FOOD waste recycling could be coming to Cheshire East after the council signalled its intent to apply for Government funding.

Cheshire East Council is due to discuss an application for a Government grant at a meeting on Monday, August 6.

A report by the council’s waste strategy manager, Ralph Kemp, recommends that the council approves the application, which would see a weekly ‘smelly waste’ service set up alongside the silver bin recycling service.

The Government’s Weekly Collection Support Scheme provides up to £3.8 million to help councils get recycling proposals off the ground.

Food waste is the largest element of the average household waste bin – comprising 33 per cent of the total content.

The move would divert rubbish from landfill, reducing the amount Cheshire East would have to spend on disposing biodegradable waste. If the funding is successful it would cover start up costs of £3.858 million from May 2014, until 2015.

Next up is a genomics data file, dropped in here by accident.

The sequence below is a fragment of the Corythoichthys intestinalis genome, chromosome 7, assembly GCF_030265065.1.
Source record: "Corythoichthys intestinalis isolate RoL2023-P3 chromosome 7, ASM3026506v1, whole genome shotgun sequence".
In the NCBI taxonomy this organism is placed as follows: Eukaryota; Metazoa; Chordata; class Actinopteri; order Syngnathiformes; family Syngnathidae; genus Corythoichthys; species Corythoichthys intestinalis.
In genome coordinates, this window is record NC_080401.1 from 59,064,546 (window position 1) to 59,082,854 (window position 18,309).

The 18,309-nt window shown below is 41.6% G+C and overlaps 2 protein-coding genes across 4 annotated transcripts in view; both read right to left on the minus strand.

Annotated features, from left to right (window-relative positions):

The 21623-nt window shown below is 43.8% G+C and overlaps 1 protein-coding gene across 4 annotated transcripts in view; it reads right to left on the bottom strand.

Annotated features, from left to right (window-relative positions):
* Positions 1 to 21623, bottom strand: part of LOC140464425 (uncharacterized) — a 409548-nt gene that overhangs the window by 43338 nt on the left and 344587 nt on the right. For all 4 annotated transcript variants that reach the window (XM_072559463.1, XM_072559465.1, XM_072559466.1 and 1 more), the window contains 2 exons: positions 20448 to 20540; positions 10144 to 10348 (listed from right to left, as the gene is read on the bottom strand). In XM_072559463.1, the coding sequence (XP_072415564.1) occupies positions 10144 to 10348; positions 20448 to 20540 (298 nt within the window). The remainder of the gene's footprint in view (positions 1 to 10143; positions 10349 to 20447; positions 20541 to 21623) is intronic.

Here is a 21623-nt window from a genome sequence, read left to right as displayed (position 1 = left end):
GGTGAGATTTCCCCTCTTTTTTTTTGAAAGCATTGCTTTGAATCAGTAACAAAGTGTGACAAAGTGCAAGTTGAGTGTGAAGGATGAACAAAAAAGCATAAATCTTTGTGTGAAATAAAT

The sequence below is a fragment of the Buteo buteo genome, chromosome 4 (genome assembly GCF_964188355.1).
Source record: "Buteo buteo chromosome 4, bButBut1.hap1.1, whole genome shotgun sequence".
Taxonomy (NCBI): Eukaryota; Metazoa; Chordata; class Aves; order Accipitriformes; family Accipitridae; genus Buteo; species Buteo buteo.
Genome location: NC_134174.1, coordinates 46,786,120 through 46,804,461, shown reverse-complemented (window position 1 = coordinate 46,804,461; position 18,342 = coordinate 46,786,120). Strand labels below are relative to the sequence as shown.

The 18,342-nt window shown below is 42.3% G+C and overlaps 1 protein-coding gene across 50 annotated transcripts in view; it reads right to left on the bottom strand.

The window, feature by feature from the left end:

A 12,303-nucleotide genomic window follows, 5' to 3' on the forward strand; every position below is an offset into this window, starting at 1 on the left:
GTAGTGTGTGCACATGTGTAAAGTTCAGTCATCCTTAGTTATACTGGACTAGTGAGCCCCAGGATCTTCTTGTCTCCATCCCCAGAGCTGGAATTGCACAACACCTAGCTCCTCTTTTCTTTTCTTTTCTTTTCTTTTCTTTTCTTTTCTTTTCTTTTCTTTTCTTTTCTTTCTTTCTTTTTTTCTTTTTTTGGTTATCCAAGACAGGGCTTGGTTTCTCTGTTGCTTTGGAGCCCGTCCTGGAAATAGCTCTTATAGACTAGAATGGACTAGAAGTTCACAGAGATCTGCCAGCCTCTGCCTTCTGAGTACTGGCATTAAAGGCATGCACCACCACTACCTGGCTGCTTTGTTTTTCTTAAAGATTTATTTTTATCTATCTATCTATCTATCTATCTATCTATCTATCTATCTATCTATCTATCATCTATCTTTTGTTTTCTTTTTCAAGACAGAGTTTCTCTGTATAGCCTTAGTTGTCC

Thereafter, the continuation of the scheme will depend on the council finding a private company willing to undertake collections within projected budgets.

All of Cheshire East’s silver bin recycling currently goes to United Paper Mill’s (UPM) recycling plant in Shotton, North Wales – a site which does not currently handle food waste.

Mr Kemp’s report states that the ‘project is dependant on the identification of a suitable, cost effective treatment route for the food waste by 2014’, and highlights current facilities in Stoke and Newcastle Under-Lyme.

The report indicates that the move would bring Cheshire East in line with Government green energy targets by using anaerobic digestion power stations – where microorganisms are used to break down biodegradable food stuffs, releasing energy.